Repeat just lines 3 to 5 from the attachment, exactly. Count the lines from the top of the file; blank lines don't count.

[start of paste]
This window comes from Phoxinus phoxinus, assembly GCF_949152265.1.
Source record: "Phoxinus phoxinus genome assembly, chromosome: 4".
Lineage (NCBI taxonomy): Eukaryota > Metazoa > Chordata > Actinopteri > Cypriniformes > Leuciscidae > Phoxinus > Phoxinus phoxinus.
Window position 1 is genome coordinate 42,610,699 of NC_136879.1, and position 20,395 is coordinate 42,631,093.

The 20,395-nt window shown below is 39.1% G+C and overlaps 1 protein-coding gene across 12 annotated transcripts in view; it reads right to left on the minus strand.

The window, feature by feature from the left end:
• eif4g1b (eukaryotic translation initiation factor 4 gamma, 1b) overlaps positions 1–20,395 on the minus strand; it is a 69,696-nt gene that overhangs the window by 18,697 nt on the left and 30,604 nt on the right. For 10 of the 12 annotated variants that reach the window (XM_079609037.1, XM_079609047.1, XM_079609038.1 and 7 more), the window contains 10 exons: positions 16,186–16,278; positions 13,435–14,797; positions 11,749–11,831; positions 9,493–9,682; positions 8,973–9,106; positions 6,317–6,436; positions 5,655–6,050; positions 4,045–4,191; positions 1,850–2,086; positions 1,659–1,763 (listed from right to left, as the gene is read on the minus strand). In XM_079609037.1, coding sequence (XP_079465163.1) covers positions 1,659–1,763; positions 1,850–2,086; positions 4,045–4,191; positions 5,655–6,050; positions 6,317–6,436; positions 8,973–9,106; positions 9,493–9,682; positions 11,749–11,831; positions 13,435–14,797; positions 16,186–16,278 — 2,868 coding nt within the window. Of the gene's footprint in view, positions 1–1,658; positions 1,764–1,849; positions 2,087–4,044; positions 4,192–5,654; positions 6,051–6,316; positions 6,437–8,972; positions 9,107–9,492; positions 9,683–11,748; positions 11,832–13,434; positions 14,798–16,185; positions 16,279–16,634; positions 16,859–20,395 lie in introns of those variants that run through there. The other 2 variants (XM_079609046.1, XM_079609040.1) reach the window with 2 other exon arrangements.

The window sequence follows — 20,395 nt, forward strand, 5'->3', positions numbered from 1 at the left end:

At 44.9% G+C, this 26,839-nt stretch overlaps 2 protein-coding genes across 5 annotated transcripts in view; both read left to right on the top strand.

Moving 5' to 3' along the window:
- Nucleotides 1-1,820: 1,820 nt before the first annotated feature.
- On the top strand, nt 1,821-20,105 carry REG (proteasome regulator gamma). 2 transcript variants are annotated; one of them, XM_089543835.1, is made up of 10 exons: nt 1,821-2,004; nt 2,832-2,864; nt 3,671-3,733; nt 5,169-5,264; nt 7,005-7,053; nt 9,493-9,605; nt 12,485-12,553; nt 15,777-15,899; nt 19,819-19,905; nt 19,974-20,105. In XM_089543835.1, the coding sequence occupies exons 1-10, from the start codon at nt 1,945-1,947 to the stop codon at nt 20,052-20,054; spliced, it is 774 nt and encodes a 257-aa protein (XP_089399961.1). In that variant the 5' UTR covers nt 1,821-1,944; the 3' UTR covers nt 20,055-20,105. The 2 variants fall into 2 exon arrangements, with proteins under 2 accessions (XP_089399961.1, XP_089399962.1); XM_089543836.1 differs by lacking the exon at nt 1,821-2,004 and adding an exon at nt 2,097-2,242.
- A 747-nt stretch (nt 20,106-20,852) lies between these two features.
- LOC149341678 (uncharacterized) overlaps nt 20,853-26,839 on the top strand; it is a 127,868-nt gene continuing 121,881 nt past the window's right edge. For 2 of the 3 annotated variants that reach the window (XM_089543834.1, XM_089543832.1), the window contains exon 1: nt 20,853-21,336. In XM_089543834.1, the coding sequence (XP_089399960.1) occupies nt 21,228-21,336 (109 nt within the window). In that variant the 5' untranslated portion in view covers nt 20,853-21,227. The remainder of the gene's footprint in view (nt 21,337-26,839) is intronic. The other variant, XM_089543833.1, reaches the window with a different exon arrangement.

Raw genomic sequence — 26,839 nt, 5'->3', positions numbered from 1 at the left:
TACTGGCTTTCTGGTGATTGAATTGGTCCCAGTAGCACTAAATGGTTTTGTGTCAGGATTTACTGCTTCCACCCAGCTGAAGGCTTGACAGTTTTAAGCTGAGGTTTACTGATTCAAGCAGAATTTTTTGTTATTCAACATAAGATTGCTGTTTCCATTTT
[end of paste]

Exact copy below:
Lineage (NCBI taxonomy): Eukaryota > Metazoa > Chordata > Actinopteri > Cypriniformes > Leuciscidae > Phoxinus > Phoxinus phoxinus.
Window position 1 is genome coordinate 42,610,699 of NC_136879.1, and position 20,395 is coordinate 42,631,093.

The 20,395-nt window shown below is 39.1% G+C and overlaps 1 protein-coding gene across 12 annotated transcripts in view; it reads right to left on the minus strand.